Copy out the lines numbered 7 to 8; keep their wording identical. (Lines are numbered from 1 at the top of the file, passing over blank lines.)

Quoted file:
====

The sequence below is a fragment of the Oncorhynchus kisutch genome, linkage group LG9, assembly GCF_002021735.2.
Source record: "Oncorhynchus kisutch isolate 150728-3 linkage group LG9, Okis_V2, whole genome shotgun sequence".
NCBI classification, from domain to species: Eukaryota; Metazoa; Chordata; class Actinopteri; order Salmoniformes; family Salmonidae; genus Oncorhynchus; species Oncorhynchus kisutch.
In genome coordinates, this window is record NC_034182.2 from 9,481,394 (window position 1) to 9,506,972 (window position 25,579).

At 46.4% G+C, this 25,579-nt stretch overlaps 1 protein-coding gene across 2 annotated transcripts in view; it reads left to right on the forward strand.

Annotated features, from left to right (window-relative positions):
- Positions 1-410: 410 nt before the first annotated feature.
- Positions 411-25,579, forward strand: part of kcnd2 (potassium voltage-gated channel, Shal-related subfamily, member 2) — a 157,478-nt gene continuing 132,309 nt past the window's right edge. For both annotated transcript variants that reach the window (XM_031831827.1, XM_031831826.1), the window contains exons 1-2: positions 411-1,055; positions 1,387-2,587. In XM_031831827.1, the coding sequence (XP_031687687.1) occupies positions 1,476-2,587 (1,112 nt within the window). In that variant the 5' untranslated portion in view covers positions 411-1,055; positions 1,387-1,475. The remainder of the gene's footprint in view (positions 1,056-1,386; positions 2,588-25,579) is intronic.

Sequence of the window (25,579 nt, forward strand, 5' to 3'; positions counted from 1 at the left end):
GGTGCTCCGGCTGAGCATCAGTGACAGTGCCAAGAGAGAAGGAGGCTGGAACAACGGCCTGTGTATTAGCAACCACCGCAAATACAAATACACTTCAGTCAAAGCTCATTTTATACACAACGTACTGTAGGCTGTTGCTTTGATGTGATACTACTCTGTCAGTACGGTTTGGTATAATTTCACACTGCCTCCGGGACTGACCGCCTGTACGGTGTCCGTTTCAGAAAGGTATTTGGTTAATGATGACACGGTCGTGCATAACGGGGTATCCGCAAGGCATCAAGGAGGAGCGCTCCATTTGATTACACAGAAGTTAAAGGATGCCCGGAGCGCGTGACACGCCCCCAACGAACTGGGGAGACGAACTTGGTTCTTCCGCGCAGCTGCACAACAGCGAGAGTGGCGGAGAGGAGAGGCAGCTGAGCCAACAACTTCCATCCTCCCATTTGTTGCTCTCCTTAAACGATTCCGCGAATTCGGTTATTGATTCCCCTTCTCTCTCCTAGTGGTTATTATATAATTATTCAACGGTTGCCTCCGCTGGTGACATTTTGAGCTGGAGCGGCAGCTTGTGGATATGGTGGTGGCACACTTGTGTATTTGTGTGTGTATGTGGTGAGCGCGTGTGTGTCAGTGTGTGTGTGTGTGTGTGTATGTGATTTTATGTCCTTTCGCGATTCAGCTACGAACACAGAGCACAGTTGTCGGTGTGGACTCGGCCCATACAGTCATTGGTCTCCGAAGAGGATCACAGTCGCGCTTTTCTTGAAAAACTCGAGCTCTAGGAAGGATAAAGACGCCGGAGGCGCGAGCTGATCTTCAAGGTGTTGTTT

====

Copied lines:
- Positions 1-410: 410 nt before the first annotated feature.
- Positions 411-25,579, forward strand: part of kcnd2 (potassium voltage-gated channel, Shal-related subfamily, member 2) — a 157,478-nt gene continuing 132,309 nt past the window's right edge. For both annotated transcript variants that reach the window (XM_031831827.1, XM_031831826.1), the window contains exons 1-2: positions 411-1,055; positions 1,387-2,587. In XM_031831827.1, the coding sequence (XP_031687687.1) occupies positions 1,476-2,587 (1,112 nt within the window). In that variant the 5' untranslated portion in view covers positions 411-1,055; positions 1,387-1,475. The remainder of the gene's footprint in view (positions 1,056-1,386; positions 2,588-25,579) is intronic.